Another aspect I had not anticipated is that the group really softens culture shock: when you are exploring the most surprising (and sometimes outright WTF) places with a bunch of people from all around the world, it makes the whole experience so much more fun, enjoyable and rich of different perspectives and takes on things, I was blown away. 

Oh, and also, contrary to what the name suggests, it’s not all white male developers. Most trips I’ve been on were balanced in terms of males and females, and a lot of different jobs. 

Of course there are a lot of software developers, but maybe half of people have reinvented their job for this lifestyle.

Oh, and I was expecting to be a little less productive while on those trips, and quite the opposite happened: between all the rituals in the program designed to help us mingle and collaborate (reciprocity, goal sessions, talks, workshops, Monday lunches) and all the excellent accomodation and coworking/internet setup, I did an incredible amount of work done. 

Of course, it was happily compensated by a lot of group exploration and FOMO spirit, so in the end I didn’t do more than when I was at home, but I didn’t do less either, which I was afraid of in the beginning, so it was perfect.

Last but not least, I met a lot of people who had been traveling with HP for a while, and I didn’t expect such a family spirit.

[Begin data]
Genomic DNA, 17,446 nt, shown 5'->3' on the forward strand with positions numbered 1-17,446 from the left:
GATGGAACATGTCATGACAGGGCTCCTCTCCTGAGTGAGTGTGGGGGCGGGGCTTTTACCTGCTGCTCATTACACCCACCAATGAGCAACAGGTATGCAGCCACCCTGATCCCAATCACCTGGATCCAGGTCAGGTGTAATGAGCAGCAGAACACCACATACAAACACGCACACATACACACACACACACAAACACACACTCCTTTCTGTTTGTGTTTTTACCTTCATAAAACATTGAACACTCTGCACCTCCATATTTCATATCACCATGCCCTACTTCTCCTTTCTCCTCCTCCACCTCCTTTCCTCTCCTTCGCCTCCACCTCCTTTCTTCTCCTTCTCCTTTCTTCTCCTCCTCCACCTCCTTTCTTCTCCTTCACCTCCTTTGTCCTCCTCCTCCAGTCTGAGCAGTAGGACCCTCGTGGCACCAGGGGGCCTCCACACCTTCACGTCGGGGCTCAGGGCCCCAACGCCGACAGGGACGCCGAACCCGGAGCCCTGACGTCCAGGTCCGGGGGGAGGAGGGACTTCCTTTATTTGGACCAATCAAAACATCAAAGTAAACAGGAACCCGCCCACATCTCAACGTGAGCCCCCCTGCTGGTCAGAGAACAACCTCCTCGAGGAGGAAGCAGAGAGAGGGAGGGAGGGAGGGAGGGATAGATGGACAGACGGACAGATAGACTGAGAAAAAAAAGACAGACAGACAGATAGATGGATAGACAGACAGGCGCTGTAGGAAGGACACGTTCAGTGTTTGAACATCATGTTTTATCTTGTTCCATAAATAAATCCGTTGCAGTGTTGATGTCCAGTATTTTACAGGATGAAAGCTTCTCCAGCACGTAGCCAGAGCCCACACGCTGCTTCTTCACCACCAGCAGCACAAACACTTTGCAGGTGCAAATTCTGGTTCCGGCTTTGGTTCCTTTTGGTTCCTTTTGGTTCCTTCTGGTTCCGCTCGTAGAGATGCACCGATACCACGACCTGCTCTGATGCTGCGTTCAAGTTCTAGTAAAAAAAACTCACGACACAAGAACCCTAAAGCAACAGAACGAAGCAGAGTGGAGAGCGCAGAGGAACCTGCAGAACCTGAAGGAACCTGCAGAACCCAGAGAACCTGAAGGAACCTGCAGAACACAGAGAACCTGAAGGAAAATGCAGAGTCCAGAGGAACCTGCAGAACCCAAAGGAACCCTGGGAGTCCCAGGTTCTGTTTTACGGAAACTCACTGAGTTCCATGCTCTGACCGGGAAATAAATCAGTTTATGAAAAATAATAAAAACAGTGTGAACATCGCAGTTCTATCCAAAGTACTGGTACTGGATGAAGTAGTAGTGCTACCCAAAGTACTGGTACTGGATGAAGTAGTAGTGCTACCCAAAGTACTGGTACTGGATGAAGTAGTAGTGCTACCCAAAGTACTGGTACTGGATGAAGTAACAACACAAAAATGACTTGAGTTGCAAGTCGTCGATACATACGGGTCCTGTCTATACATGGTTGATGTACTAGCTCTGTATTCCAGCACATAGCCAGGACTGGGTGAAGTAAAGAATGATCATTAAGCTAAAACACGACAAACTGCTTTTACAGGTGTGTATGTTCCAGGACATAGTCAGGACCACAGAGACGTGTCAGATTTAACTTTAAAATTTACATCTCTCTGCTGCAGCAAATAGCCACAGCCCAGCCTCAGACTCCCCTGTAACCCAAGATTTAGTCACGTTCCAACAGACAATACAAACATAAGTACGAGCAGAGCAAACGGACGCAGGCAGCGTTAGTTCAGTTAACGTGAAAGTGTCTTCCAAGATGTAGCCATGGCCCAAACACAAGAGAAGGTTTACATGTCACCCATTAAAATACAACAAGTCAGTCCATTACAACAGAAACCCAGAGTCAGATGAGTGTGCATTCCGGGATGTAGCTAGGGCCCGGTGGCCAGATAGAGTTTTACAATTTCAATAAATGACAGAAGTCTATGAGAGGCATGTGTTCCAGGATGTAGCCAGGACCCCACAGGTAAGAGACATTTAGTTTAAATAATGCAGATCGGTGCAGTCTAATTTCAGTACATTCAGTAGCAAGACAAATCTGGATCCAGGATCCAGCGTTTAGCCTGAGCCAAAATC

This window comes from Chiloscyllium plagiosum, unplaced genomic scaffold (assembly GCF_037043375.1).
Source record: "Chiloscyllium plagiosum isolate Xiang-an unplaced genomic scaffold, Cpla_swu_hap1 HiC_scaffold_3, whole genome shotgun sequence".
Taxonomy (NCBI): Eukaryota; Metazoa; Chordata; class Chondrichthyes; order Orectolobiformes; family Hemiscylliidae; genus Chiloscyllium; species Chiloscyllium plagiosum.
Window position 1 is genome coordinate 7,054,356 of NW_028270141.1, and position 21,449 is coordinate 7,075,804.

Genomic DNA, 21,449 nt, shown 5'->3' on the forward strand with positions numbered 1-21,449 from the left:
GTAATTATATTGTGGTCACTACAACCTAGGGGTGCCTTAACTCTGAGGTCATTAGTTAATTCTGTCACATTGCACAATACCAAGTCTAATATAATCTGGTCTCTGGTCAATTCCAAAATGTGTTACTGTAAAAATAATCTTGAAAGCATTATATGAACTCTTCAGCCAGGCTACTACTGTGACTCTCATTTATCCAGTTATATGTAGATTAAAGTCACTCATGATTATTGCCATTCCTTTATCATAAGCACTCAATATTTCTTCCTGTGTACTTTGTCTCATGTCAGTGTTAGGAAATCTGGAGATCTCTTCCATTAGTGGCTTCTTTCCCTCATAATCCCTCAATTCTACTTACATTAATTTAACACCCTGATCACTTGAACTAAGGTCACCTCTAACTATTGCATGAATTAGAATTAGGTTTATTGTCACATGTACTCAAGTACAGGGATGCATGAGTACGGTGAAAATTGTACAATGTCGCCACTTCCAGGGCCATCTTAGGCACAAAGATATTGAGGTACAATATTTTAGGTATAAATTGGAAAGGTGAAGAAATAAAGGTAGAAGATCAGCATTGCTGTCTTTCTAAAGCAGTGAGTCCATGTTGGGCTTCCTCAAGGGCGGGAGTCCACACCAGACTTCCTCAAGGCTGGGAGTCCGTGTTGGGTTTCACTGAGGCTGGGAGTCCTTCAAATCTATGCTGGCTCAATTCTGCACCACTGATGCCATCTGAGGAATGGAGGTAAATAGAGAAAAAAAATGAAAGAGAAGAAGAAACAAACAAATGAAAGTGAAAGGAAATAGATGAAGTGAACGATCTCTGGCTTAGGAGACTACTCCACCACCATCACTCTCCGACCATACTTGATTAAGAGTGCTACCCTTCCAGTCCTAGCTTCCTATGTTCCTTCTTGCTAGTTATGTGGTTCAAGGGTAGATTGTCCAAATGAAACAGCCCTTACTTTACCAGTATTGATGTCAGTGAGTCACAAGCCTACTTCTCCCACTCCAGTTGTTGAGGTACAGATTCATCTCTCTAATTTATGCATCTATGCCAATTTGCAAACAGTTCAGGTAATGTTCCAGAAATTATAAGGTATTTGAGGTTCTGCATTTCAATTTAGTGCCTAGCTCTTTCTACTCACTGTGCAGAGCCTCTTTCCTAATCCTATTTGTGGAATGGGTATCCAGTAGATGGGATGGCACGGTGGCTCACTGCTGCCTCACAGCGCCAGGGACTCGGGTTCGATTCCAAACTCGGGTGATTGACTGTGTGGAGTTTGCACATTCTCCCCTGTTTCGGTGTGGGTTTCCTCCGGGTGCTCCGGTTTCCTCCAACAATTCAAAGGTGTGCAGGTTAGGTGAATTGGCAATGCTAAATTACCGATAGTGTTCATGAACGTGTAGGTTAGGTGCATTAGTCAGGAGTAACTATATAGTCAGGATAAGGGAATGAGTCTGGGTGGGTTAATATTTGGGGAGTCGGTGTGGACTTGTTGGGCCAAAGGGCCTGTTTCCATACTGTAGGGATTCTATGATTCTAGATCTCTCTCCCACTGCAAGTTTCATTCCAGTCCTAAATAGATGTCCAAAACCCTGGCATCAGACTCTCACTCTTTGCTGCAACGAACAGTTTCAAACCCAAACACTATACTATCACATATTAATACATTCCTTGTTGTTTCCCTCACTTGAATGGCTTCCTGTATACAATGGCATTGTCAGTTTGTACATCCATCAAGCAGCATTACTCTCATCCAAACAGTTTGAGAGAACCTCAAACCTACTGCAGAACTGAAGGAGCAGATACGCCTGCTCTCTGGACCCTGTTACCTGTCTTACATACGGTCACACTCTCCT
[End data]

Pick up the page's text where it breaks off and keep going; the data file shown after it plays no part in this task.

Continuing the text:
Sebastien Arbogast
Once you are an HP alumnus, you are really part of this family of people who end up bumping into each other on the other side of the world without necessarily planning it, and you really start again right where you left off. 

In a sense, it brings my community closer, it makes the whole world smaller, and it helps me feel at home everywhere. 

What I like to say now, is that home is where my community is, and HP helps my community meet all around the world, so my home really IS the world.

Where did you think there was room for improvement?

One of the hardest and most demanding jobs in the world really is for HP facilitators, those people who are on Hacker Paradise’s payroll, get us set with all the logistics (accomodation, SIM card, on-site transportation info, coworking, etc.), organize all the HP ritual activities, and have to answer all our questions and solve a lot of our language barrier and culture shock related issues during the trip. 

Doing that constantly throughout the year, changing team mates almost after every trip, it really wears down on them, and sometimes it can have adverse effects on the trip’s vibe and the group’s cohesion. 

Sebastien Arbogast